Olfactory transmucosal SARS-CoV-2 invasion as a port of central nervous system entry in individuals with COVID-19

November 30, 2020

Meinhardt J, Radke J, Dittmayer C, et al.

Nature Neuroscience

In this study, autopsy samples were obtained and analyzed from 33 individuals infected with SARS-CoV-2, which were either confirmed by RT-qPCR or strongly suggestive from clinical presentation. Clinical and post-mortem records indicated neurological alteration, including impaired consciousness, intraventricular hemorrhage, headache, behaviour change, acute cerebral ischemia, and acute infarcts. SARS-CoV-2 RNA and proteins were present in nasopharynx and brain samples. More specifically, viral RNA levels were highest in the olfactory mucosa, and neural-mucosal interface appeared to serve as an entry point to the central nervous system (CNS), which affects smell and taste. Other findings included inflammation in CNS due to upregulation of macrophages, histopathological evidence of cerebral micro-thrombosis and acute infarct in 18% of individuals, and thromboembolic ischemic infarction of CNS due to infection and SARS-CoV-2 neurotropism. The results of this study help explain COVID-19’s neurological consequences in cases that have resulted in death.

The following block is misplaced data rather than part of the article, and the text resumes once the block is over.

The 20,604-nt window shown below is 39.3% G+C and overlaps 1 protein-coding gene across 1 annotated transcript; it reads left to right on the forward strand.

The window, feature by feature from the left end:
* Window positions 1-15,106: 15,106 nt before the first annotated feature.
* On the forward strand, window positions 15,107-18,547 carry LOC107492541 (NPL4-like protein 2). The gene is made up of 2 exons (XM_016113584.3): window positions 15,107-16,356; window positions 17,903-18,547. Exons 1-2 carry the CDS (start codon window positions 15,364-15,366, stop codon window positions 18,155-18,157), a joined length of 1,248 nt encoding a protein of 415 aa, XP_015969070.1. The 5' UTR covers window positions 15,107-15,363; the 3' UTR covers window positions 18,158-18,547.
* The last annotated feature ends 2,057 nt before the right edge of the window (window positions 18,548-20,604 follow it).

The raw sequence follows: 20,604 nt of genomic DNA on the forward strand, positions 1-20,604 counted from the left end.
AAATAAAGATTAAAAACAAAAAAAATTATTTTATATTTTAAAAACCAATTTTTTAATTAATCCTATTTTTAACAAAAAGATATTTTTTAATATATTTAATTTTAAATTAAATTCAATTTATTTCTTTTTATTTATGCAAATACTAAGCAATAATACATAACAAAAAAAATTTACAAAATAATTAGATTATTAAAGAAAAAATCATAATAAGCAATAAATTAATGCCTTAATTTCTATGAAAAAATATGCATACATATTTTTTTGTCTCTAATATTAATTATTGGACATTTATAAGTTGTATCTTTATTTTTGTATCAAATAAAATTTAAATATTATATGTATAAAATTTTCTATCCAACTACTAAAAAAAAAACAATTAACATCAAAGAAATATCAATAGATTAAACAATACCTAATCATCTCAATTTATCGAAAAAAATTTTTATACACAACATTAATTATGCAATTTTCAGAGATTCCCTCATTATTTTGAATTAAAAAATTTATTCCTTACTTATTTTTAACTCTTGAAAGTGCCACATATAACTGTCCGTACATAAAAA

Meinhardt J, Radke J, Dittmayer C et al. Olfactory transmucosal SARS-CoV-2 invasion as a port of central nervous system entry in individuals with COVID-19. Nat Neurosci (2020).

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